In 1991, the Gallagher Center opened at Saint Mary’s Home. It was the first free-standing facility in Northwestern Pennsylvania for those persons with a diagnosis of Alzheimer’s disease or related disorders. The main purpose of this facility was to provide a caring environment that permitted residents to achieve their highest level of independence for as long as possible. Wiebel, Rydzewski & Schuster were the architects for this and the 1987 buildings.

Reed Street Entrance

Saint Mary’s renovated the Reed Street entrance in 1993. The renovation included an atrium and a three foot elevation of the main driveway.

By the mid-1990’s, Saint Mary’s Leadership again saw the need to expand so it could accommodate the demand in the Erie area. Saint Mary’s was almost always at capacity and the wait list became long for admission. Sister Mary Fromknecht remained the General Superior. Sister Anastasia, the Administration, and Board put in place the plans for a new Saint Mary’s westside campus and construction began.

On October 1, 2001, Sister Anastasia retired after 26 years of devoted service to Saint Mary’s Home. Sister Phyllis McCracken was named her successor as the Administrator for Saint Mary’s East and President/CEO of Saint Mary’s Home of Erie. She was most recently the Vice President for Special Projects and then Vice President for Planning at Saint Mary’s Home of Erie.

Asbury Ridge

Saint Mary’s at Asbury Ridge

On October 2, 2001, Sister Phyllis proudly introduced a second Saint Mary’s campus to the Erie community. Saint Mary’s at Asbury Ridge opened in Millcreek Township on a beautiful 34 acre site. The facility includes 74 residential living units, 16 Alzheimer’s residential living units and an 80 bed Skilled Nursing Facility with all private rooms.

Now Saint Mary’s Home of Erie would have two locations serving the Erie community; Saint Mary’s East, which is the corporate office and Saint Mary’s at Asbury Ridge. Audrey Urban, Vice President for Residential Services,
was named the new Administrator for Saint Mary’s at Asbury Ridge. The Sisters Leadership Team, at this time, included Sister Ricarda Vincent, Sister Phyllis DiFuccia and Sister Nancy Prenatt.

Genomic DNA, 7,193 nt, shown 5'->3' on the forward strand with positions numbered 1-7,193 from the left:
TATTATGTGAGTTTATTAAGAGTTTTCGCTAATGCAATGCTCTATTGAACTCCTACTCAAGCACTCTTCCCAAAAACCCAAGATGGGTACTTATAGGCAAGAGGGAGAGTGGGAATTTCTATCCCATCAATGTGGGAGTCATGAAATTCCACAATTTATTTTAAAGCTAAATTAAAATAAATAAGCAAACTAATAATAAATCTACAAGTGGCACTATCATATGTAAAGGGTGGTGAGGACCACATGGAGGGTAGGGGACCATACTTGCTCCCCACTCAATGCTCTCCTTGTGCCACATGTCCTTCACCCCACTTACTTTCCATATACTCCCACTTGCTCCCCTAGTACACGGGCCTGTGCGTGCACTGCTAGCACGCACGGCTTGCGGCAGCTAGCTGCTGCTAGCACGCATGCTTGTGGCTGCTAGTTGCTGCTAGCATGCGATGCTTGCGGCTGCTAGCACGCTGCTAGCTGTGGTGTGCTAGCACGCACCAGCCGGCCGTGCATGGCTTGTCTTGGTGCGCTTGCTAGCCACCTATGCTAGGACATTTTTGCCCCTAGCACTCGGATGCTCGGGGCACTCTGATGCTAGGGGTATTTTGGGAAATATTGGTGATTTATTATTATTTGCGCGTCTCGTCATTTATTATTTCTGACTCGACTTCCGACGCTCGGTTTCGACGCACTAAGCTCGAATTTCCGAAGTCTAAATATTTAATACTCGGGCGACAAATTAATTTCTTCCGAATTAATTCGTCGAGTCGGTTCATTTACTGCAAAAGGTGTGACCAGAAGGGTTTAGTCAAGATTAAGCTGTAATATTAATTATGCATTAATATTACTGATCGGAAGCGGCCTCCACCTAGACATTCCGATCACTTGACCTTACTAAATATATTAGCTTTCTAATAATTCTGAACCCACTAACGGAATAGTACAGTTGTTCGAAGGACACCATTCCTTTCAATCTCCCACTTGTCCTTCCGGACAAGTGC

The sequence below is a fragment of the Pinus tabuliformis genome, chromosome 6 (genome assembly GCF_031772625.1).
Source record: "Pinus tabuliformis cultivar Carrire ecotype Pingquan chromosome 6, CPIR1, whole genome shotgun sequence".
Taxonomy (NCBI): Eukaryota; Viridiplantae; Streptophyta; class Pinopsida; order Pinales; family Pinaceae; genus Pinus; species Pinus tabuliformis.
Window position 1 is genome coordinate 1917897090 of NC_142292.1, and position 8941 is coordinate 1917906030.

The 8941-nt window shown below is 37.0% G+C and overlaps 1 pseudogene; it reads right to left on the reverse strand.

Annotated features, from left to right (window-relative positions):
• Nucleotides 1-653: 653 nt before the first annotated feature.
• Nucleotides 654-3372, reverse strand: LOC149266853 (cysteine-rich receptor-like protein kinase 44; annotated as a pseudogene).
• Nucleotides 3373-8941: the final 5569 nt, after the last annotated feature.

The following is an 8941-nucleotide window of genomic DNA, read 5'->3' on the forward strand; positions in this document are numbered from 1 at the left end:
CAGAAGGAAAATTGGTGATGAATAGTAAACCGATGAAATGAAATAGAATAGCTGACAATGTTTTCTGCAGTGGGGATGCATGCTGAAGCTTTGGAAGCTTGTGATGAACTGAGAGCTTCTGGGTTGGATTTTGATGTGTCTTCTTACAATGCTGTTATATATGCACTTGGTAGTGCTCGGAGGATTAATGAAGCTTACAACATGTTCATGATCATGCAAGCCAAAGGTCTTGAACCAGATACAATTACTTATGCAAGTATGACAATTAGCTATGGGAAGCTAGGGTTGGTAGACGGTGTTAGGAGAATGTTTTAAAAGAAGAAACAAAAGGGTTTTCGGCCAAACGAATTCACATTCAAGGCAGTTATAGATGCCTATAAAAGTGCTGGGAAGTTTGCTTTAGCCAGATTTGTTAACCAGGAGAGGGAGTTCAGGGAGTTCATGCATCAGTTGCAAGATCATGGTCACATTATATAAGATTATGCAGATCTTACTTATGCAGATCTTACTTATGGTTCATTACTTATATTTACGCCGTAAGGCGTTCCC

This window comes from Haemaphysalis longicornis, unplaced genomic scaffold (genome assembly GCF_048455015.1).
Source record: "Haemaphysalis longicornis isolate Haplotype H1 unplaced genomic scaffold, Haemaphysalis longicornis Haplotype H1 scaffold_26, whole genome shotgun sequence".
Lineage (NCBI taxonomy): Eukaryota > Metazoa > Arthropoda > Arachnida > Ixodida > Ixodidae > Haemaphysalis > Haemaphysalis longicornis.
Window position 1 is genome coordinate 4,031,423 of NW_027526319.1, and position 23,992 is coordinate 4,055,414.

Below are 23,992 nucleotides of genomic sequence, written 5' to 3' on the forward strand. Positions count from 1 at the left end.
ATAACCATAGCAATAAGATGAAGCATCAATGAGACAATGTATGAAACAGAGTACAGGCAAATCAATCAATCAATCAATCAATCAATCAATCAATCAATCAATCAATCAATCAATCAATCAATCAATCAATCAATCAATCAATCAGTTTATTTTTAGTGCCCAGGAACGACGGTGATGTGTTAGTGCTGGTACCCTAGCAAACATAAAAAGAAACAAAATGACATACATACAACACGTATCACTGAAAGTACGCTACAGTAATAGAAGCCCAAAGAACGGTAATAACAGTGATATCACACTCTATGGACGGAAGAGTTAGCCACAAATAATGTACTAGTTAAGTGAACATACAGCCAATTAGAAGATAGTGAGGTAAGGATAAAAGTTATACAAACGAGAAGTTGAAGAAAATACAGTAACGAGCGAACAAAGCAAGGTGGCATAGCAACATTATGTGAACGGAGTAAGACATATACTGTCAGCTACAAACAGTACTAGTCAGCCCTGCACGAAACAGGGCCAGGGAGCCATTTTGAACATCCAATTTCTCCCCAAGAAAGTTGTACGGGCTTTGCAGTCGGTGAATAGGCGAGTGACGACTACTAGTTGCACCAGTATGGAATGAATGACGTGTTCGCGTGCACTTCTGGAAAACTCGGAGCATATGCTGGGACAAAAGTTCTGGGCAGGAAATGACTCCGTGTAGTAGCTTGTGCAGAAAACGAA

A water disaster struck Saint Mary’s East on February 28, 2002. A problem that involved a toilet valve forced pressurized water to flow like rivers through the east hallways of the two nursing units along with the office suite and into the basement area. Fortunately, no one was injured and 48 residents were evacuated safely within the building. The extensive water damage required the temporary move of the 48 residents to Pleasant Ridge Manor West and other nursing facilities. Those residents were able to return to Saint Mary’s by March 20, 2002.

On June 7, 2002, Sister Mary Fromknecht, Assistant Administrator of Saint Mary’s East, was named the Administrator of Saint Mary’s East. This allowed Sister Phyllis to concentrate on her responsibilities as the President/CEO.

Unbelievably, a second water disaster would devastate Saint Mary’s on January 12, 2004. This time it was at the Asbury Ridge campus. The sprinkler system froze and water from the fire system spilled onto the hallways on one of the nursing units. Employees quickly and safely removed 39 residents from the area. They were given temporary shelter at several area nursing facilities including Saint Mary’s East until the water damage was repaired. The Administration, employees and residents all persevered through the disasters. The damage was repaired and the floods became part of Saint Mary’s deep rooted history. At this time the Leadership Team for the Sisters of St. Joseph included Sister Ricarda Vincent, Sister Rosemary O’Brien and Sister Mary Ellen Dwyer.